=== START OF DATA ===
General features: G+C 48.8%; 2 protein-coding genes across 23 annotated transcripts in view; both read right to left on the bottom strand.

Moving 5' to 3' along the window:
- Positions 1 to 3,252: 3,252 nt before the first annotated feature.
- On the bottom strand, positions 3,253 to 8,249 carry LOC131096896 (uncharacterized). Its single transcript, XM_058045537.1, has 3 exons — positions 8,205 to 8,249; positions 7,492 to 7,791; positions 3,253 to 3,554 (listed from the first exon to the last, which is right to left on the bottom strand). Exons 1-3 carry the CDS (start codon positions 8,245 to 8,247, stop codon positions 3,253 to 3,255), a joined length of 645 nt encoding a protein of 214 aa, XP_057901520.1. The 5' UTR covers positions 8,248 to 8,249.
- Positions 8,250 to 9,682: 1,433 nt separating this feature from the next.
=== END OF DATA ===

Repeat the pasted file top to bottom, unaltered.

General features: G+C 48.8%; 2 protein-coding genes across 23 annotated transcripts in view; both read right to left on the bottom strand.

Moving 5' to 3' along the window:
- Positions 1 to 3,252: 3,252 nt before the first annotated feature.
- On the bottom strand, positions 3,253 to 8,249 carry LOC131096896 (uncharacterized). Its single transcript, XM_058045537.1, has 3 exons — positions 8,205 to 8,249; positions 7,492 to 7,791; positions 3,253 to 3,554 (listed from the first exon to the last, which is right to left on the bottom strand). Exons 1-3 carry the CDS (start codon positions 8,245 to 8,247, stop codon positions 3,253 to 3,255), a joined length of 645 nt encoding a protein of 214 aa, XP_057901520.1. The 5' UTR covers positions 8,248 to 8,249.
- Positions 8,250 to 9,682: 1,433 nt separating this feature from the next.